Prolonged high levels of cortisol can throw the immune system into chaos and increase body fat.
Cortisol reduction/suppression may be an essential part in the recovery process for athletes involved in rigorous training programs. One of the signs of over training is elevated cortisol levels. Moderating but not completely diminishing cortisol levels is an essential factor in allowing weight training athletes to completely recover from their exercise session and maximize results.
CONTROLLING CORTISOL LEVELS
1. SUPPLEMENT WITH iStressedOut™ phosphatides have been know mainly for their cognitive effects, also have cortisol-suppressive properties. Recent studies have shown that Phosphatidyl serine given in 2 divided oral doses helps suppress cortisol secondary to intense weight training.6 This study also showed athletes who used PS experienced less muscle soreness as well.
2. DIET: Make sure you are supplying your body with all the essential nutrients you need to prevent deficiencies and for optimal function. This includes plenty of high-quality protein, complex carbohydrates, essential fatty acids, and vitamins and minerals. Try not to restrict calories continuously as some research suggests that restricting normal caloric intake by 50% can lead to a subsequent increase in cortisol levels by 38%. 7
3. DO NOT OVERTRAIN: Try not to workout 3 or more days in a row without taking a day off. Keep workouts to under an hour at the most and train efficiently and intensely. Take enough rest days between workouts - if you are really sore, then wait an extra day to train until your body fully recovers from your previous workout. Remember, less may be more in this case.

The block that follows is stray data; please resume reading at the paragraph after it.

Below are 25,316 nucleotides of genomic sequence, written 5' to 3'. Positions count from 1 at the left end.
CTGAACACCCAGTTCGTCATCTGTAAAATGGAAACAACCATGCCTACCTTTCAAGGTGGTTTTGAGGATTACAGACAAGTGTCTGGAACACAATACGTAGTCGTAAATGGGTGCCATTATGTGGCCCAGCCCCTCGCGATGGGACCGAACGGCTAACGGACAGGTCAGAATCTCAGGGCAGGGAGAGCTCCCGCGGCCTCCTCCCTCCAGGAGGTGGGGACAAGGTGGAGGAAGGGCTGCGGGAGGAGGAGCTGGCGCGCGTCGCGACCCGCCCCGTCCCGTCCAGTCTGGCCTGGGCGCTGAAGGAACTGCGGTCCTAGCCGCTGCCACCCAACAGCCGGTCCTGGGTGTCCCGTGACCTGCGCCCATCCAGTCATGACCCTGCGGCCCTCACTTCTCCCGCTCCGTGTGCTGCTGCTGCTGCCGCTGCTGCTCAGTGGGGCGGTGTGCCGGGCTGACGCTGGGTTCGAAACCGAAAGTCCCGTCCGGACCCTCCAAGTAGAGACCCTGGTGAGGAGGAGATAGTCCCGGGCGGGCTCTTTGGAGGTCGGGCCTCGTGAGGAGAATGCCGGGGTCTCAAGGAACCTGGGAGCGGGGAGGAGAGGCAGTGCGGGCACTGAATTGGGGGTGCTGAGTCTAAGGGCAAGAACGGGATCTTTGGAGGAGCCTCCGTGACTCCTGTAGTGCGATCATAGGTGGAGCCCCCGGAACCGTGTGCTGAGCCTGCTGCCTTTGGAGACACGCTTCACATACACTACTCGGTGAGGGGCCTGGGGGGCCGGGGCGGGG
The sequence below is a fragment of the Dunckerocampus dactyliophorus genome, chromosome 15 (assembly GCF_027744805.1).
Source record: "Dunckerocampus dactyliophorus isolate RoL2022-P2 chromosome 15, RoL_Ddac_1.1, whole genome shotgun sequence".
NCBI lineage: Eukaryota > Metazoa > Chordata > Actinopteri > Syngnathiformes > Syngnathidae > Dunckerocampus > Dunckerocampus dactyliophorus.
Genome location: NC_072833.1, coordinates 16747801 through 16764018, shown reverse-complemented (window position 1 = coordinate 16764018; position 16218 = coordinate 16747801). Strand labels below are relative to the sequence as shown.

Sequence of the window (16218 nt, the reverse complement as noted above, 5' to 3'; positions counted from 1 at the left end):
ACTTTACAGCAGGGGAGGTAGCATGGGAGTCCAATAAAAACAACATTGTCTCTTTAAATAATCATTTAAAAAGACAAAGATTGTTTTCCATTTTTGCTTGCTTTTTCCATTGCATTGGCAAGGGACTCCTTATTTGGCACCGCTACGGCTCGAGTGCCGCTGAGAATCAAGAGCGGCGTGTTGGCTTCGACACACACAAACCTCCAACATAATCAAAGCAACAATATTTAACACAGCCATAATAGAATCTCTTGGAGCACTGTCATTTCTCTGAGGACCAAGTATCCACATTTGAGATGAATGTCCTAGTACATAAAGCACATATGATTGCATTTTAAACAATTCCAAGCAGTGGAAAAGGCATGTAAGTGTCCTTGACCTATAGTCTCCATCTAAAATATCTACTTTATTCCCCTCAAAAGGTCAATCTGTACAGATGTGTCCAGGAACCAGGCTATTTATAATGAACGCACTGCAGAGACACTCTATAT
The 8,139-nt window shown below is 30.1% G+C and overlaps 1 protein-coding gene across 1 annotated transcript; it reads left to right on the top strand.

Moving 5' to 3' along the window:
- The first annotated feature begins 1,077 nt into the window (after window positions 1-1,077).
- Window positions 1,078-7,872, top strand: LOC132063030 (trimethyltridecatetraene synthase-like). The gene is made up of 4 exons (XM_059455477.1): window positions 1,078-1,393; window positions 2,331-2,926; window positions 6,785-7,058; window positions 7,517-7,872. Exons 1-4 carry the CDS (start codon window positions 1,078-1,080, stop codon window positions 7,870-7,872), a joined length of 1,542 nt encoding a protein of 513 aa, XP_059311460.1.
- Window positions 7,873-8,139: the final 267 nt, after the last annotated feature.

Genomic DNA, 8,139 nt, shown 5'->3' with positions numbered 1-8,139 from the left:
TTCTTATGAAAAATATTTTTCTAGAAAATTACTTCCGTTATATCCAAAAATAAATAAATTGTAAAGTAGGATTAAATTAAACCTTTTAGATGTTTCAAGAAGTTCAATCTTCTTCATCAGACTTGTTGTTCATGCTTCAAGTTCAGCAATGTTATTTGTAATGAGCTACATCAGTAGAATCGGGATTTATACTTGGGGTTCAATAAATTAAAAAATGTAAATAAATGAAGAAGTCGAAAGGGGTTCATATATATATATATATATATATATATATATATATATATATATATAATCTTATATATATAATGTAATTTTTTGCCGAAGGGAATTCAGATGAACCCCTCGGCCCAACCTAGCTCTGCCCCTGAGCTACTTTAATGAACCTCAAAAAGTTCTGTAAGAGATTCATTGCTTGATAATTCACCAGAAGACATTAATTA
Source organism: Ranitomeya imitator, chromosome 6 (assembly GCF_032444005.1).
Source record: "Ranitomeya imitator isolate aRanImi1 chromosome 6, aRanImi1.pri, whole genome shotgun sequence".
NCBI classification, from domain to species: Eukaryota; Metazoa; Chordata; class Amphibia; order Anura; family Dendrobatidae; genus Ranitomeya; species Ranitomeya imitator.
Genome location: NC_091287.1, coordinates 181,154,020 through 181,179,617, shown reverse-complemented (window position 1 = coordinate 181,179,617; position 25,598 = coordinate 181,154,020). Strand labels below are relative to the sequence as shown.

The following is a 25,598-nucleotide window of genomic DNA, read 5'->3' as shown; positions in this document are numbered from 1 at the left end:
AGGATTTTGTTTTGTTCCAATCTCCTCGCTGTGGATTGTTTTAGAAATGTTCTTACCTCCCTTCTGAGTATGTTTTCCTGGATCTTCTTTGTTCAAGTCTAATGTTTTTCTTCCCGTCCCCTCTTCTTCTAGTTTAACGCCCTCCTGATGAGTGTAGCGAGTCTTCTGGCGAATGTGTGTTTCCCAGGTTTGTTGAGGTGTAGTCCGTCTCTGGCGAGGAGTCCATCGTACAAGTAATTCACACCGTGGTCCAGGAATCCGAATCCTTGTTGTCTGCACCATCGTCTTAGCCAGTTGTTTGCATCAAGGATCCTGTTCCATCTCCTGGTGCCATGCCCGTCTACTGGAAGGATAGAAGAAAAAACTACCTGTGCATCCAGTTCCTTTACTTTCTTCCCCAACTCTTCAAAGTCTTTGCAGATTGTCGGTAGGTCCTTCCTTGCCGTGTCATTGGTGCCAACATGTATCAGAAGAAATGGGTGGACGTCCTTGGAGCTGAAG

4. MONITOR/LISTEN TO YOUR BODY: You must monitor your workouts and your body's response to training in order to prevent over training. This can be achieved in several ways.
5. RELAX AND TRY NOT TO GET STRESSED OUT EASILY: Take an evening walk with a loved one, listen to you favorite music album, read your favorite book or take a nap when you get a chance.
6. TRY TO GET AT LEAST 8 HOURS SLEEP PER NIGHT: Sleep is crucial to the recovery and recuperation process.
1 Rizz, et al., "Cortisol-induced insulin resistance in man. Impaired suppression of glucose production and stimulation of glucose utilization due to a post receptor defect of insulin action," J Clin endocrinol Metab 54 (1982) : 131-138.
2 Brillon, et al., "Effect of cortisol on energy expenditure and amino acid metabolism in humans," Am J Physiol 268 (1995) :E501-13.
3 Simmons, et al., "Increased proteolysis: an effect of increases in plasma cortisol within the physiological range," J Clin Invest 73 (1984) : 412-420.
4 Hickson, et al., "Glucocorticoid antagonism by exercise and androgenic-anabolic steroids," Med Sci Sports Exerc 22 (1990) :331-340.
5 Chrousos, et al., CRH, Stress and Depression: An etiological Approach (Las Vegas, NV: Conference on Cortisol and Anti-Cortisols, 1997)
6 Fahey, et al., Hormonal Effects of Phosphatidylserine (PS) during two weeks of intense weight training (Orlando, FL:ACSM Conference, 1998)
7 Kelley, et al., "energy restriction and immunocompetence in overweight women," Nutrition Research 18.2 (1998) :159-169